WHEN THE BRONCOS HAVE THE BALL
Foot on the gas: It’s what fans want to see all the time, but seldom is it easy to accomplish. The Broncos have outscored teams 177-47 in the first three quarters this season, but have been outscored 69-35 in the fourth quarter.
Some of those games were never in doubt, but in some, it made the outcome far too interesting.
Boise State coach Bryan Harsin said this week, “I think everybody’s going to be a lot more on point” in late-game situations.
If the Broncos have a late lead against BYU, look for them to try to slam the door any way possible.
“When we can put those teams away, we need to put those teams away,” junior running back Jeremy McNichols said.
Look deep: Boise State has slowly found success throwing downfield, aided by the rise of junior wide receiver Cedrick Wilson. On Saturday, he was no more than a decoy with an ankle injury, and Harsin expects him healthy Thursday.
Wilson’s 18.8 yards per catch lead the Broncos. The Cougars are allowing 270 yards per game through the air. With stopping McNichols likely a focus, it could open up one-on-one opportunities for Wilson and company to produce in what could be a close game (combined score of the last five meetings is 135-134, in favor of the Cougars).
“In the back end, they’re doing a very good job in coverage. ... From the early games to where they are right now, you see some changes. And they’re hard to run against,” Harsin said.
13BYU (16, tied for seventh in FBS) has 13 more takeaways than Boise State (three, tied for last) this season.
WHEN THE COUGARS HAVE THE BALL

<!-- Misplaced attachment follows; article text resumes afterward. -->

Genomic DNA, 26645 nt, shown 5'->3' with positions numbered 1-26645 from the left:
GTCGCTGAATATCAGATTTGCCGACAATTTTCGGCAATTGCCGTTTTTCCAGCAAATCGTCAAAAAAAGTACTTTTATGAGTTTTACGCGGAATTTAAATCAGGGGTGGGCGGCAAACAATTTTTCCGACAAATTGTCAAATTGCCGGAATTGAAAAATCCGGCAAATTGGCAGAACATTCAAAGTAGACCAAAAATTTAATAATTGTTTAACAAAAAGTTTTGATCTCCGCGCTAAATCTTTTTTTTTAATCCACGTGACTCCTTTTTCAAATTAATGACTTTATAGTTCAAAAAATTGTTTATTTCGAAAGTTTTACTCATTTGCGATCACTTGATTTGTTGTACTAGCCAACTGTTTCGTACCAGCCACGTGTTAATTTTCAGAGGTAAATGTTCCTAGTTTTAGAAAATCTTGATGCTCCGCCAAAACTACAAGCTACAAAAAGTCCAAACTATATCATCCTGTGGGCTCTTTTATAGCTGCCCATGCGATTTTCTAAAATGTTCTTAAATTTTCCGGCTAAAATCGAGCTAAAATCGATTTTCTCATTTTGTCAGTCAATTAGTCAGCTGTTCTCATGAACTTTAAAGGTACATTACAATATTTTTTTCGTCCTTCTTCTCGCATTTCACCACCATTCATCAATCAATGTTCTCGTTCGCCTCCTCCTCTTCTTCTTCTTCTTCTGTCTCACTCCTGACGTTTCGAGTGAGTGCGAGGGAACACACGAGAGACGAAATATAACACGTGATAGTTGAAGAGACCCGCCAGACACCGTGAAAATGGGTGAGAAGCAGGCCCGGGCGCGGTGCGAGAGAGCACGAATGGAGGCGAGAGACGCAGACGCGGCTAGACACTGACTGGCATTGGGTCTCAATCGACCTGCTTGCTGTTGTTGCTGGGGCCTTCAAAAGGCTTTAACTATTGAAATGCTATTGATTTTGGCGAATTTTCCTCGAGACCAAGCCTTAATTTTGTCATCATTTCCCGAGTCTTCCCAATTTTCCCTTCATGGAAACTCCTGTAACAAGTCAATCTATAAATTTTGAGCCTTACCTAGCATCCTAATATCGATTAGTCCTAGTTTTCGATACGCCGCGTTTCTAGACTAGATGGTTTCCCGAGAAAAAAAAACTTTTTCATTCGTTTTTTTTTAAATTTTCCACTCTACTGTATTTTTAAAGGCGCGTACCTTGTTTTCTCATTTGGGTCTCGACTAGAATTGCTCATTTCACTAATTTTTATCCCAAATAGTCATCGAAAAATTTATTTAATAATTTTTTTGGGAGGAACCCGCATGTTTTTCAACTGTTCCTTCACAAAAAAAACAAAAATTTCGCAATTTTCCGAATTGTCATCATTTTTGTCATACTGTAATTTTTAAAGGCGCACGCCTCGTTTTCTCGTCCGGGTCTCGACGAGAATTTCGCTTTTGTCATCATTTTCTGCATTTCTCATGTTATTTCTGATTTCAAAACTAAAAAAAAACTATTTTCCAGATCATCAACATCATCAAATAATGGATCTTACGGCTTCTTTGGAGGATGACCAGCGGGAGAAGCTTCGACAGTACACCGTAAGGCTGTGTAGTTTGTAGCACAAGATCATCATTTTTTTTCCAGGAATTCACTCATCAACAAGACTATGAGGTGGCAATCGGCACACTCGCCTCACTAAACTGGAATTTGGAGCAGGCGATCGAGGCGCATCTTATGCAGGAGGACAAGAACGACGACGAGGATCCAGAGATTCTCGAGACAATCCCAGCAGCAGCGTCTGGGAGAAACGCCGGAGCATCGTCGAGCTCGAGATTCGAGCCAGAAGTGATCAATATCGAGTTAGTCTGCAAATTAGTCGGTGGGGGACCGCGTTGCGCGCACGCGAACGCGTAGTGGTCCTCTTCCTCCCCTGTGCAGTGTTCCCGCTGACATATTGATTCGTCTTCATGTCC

Height advantages: BYU’s leading receiver, Nick Kurtz (28 catches, 294 yards, 1 TD), is 6-foot-6, and sophomore Moroni Laulu-Pututau (17, 186, 2) stands at 6-4. Against a Boise State cornerbacks group all under 6-foot, this could be a mismatch.
“They’re still going to take their shots with their length on the outside,” Boise State defensive coordinator Andy Avalos said.
The Cougars spread the ball around, with five players having between 16 and 28 catches. Though Washington State did not have the rushing attack BYU does, it spread the ball around to great success in a 31-28 loss to the Broncos on Sept. 10.
“We’ve opened it up a little bit. We started really conservative at the beginning of the season,” BYU quarterback Taysom Hill said.
“(Coordinator) Ty (Detmer) is getting more comfortable and trusting us, and making sure we do take some shots or get tricky, that if we don’t have something there that we don’t turn the play into a negative one. I think that trust has been developed.”
Push ’em around: Boise State’s four starting defensive linemen check in at 256, 268, 276 and 239 pounds. BYU’s offensive line could have all five starters weigh at least 295 pounds.
Last week, Colorado State’s veteran, big offensive line got some movement against the Broncos and ran for 184 yards, sustaining drives late.
The Cougars will try to take advantage with Jamaal Williams and their rushing attack.
“It’s probably the biggest front we’ve seen so far,” Avalos said.
Corral that ball: The Broncos have twice muffed punts this season, and Colorado State twice recovered onside kicks in Saturday’s game. In what likely will be another close game, this could make a huge difference.
“It comes down to fixable moments, and that’s what we’ll concentrate on this week,” Harsin said.
Be disciplined: BYU ranks 22nd nationally in kick return defense, allowing 17.6 yards per return, a long of 36. The Cougars are 21st in punt return defense, yielding 3.0 yards per return.
The Broncos have not been terribly successful returning the ball and face a test against BYU.
“They do have very good speed on special teams, and we’re going to have to be able to come out there and play fast as well, a lot faster than we’ve been playing,” Harsin said.